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Economy in Brief

European Car Registrations Rise by 1.1% in September
by Robert Brusca  October 15, 2021

European new car registrations gained 1.1% in September, after dropping off for two consecutive months and logging declines in four of the five previous months.

Registrations are falling over 12 months, six months, and three months. The same is true of calculations from the three-month moving average of registrations.

In addition, if we look at Germany, France, Italy, Spain and the United Kingdom, new registrations are falling in each of those countries over each horizon (three-months, six-months, and 12-months) – the only minor exception is the 0% change for Spain over six months.

Looking closely at the individual countries by month, in the fifteen most recent months (five countries, the recent three months for each) registrations are lower month-to-month in 12 of them. Twelve declines in the most recent 15-months signal broad-based and up-to-date weakness. As an exception of sorts, September shows month-to-month increases in registrations in Germany and Spain. But for Germany, that is the only increase in three months and the second monthly rise in the last six months. Spain, on the other hand, has had five monthly declines in registrations in a row. So as exceptions go, Spain and Germany are not very impressive- at least not yet.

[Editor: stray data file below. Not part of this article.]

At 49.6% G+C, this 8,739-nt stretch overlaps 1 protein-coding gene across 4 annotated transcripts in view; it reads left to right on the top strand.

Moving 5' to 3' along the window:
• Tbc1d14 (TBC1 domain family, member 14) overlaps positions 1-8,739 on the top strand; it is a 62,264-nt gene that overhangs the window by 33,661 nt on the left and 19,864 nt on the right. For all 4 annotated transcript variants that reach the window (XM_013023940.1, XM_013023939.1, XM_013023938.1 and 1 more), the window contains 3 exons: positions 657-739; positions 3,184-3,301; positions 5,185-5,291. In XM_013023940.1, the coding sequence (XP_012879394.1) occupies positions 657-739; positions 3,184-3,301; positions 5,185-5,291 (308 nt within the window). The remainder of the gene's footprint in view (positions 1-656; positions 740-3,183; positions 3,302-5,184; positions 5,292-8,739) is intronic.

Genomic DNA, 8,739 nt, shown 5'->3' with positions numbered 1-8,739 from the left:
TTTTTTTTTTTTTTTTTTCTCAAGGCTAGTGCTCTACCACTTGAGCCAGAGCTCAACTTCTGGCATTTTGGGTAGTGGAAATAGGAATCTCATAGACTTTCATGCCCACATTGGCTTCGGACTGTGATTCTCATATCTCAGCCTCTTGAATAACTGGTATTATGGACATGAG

Calculating the changes in registrations by comparing the current level of registrations to their pre-Covid levels, registrations are lower by 20% or more in each of these markets. In Spain registrations are lower by 43.1% from their January 2020 level.

Registrations still in a downtrend

This small table provides an alternate assessment using two different techniques to evaluate registrations. The top part of the table looks at the number of registrations overall as well as in individual markets. These are ranked on two horizons: one back to 2008 and the other back to 1995. On both timelines, the queue rankings are in their bottom five queue-percentiles. Only the U.K. is an exception to that and that is because its registrations are 'only' in their lower 25th and 42nd percentiles on the two timelines, respectively. The second ranking technique applies to rankings on overall growth rates for registrations on the same two timelines. These overall rankings also rank in the lower five percentile of their historic range of values among 12-month growth rates. Any way you slice it, there is weakness.

On balance, new car registrations in Europe continue to show a limping economy. With the virus winding down (we hope this trend continues), the future may still be much brighter than the trends appear to show. But we have known this for the past 18 months: that past trends are no guarantee of future performance if the virus is active. That is the best news for Europe. That this report exists in the rearview mirror and the future could be much better is where hope lies not in the view that this report is any evidence of a revival.

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